It took about two minutes of mid-level Googling to summarize our feelings about conditional-use permits and zoning variances. We’re doing it with a pithy quote which, as editors, we hate and as readers you no doubt loathe as well.

We choose to use it anyway.

As Katharine Hepburn once said: “If you obey all the rules, you miss all the fun.”

Well, Moscow and Pullman, get ready for some fun.

Twice in the past week, the idea of skirting the rules to accommodate progress has surfaced.

In Moscow, zoning code requires that a three-story 1912 Center — with each floor developed and open for business — would require 180 designated parking spaces.

Heart of the Arts, Inc., the nonprofit that manages the center, requested instead to provide the existing 67 parking spaces and no more.

The Moscow Board of Adjustment unanimously approved the variance, one member calling the building a “jewel.”

If and when fundraising for the building allows for the completion of the top two floors, it is unlikely every inch of the building will be in use at one time. We get that.

If that does happen, however, it’s apparently assumed renters will be willing and able to coordinate alternative parking in nearby city lots or churches. Barring those agreements, the consensus seems to be that visitors will gladly park in nearby neighborhoods and walk several blocks or more to their event.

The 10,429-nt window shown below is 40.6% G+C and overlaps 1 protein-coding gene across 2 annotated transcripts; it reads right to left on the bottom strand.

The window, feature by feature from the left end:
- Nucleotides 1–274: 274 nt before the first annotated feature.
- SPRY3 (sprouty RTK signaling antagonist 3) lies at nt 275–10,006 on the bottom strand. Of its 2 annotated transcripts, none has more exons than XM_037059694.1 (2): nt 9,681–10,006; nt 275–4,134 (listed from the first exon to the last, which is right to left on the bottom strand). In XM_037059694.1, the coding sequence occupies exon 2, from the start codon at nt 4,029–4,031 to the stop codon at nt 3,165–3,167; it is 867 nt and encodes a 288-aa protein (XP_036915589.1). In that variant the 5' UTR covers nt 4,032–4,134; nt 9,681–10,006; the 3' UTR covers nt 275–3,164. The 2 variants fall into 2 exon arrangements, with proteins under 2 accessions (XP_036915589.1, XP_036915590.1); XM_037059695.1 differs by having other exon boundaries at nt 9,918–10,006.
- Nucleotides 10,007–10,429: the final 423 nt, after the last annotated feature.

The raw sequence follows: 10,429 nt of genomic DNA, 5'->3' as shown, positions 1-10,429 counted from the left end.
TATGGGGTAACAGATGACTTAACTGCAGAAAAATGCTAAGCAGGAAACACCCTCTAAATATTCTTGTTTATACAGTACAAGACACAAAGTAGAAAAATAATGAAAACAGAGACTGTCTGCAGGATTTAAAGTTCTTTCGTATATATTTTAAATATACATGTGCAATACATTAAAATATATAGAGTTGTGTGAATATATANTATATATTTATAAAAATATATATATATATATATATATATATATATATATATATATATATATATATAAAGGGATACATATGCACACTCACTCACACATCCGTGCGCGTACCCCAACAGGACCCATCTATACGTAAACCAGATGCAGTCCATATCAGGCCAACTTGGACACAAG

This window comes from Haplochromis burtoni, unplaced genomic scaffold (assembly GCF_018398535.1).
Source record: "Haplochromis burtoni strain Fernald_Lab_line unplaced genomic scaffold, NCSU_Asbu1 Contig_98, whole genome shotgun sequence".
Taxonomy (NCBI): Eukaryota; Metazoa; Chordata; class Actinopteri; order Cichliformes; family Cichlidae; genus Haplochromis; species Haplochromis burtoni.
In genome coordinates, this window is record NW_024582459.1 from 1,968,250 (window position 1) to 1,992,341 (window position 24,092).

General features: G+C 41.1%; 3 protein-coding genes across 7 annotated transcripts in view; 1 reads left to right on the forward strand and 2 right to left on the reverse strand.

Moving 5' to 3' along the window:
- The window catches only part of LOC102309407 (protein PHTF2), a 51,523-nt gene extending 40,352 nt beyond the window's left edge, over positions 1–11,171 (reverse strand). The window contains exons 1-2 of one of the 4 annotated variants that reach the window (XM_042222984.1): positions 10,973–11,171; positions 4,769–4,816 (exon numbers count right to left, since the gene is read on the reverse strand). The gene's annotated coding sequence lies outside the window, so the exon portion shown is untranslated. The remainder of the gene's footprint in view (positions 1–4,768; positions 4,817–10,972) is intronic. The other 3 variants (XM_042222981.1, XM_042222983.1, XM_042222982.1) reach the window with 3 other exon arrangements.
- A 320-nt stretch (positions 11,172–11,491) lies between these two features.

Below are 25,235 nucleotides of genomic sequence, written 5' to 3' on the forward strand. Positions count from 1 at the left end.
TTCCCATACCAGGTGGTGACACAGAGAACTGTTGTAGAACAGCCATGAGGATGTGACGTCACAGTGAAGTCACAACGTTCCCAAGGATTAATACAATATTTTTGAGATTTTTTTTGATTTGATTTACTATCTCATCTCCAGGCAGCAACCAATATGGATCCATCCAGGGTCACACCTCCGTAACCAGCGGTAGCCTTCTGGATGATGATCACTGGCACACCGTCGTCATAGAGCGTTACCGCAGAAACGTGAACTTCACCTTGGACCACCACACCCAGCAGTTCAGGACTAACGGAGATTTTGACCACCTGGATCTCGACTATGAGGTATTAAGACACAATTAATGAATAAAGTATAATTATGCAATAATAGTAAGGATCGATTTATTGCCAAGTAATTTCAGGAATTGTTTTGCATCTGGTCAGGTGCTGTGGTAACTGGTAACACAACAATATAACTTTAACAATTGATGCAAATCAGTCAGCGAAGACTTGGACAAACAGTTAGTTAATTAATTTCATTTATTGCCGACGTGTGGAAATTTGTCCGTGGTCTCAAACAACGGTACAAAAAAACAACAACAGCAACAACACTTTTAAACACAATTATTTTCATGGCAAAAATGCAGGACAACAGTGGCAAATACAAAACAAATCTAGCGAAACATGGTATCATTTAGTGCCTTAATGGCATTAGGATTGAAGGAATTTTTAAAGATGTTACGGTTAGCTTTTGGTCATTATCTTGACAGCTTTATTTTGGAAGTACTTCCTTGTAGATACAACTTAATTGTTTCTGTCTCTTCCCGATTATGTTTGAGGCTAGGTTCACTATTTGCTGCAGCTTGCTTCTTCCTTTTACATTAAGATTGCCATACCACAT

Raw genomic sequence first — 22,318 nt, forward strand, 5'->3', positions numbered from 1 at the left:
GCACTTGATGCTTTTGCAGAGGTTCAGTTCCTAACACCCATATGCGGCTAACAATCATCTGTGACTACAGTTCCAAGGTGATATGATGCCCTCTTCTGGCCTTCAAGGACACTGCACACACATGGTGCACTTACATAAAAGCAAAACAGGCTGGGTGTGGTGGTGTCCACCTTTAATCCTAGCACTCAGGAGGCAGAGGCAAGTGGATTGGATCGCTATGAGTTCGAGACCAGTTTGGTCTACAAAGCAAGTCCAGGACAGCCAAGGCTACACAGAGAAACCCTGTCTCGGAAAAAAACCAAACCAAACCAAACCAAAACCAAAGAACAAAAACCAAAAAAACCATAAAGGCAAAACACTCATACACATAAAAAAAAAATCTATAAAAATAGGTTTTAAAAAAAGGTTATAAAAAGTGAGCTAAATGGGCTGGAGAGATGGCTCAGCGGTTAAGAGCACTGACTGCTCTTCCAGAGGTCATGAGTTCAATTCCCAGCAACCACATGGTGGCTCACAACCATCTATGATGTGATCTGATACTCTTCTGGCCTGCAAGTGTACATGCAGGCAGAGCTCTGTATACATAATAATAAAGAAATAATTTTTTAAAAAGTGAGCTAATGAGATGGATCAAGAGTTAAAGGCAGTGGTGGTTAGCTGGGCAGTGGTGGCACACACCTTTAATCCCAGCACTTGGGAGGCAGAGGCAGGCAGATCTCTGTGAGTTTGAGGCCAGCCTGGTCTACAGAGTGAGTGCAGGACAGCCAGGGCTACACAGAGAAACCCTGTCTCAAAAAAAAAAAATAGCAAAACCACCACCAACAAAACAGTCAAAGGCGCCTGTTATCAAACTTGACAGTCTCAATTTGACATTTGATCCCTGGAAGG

At least one neighbor who spoke at the meeting was cool with that prospect, given the number of high school students who already park in the area during the day, and churchgoers who fill the streets on Sundays. Neighbors are used to it, so no big deal.

Meanwhile, in Pullman, a California developer is looking to build a 13-story apartment building on five acres on the intersection of Bishop Boulevard and Johnson Avenue. The building will contain 274 apartments, 685 bedrooms, add 2,700 vehicle trips per day to nearby roads. It also will require a conditional-use permit to become reality.

The city allows one dwelling per every 1,000 square feet, which means 213 apartments would be allowed at the location, not 274.

Technically, seeking a zoning variance or applying for a conditional-use permit is following the rules. The variances and permits are designed to accommodate the exceptions to the rule.

But when the shiny fades and the bloom is off the rose, will everyone involved still be having fun?

If the 1912 Center becomes a mecca, and big events are scheduled on school days or Sunday mornings, will neighbors and rental customers be so dismissive of the potential parking issues?

Will the Pullman project stress nearby roads to the point of decay, or local commuters to the point of frustration? Will the density of the proposed Pullman apartments cause neighborhood parking issues like those seen at two other recent student apartment complex projects on the Palouse?

Those are questions everyone involved should know the answer to before these variances are approved.

— Craig Staszkow, for the editorial board

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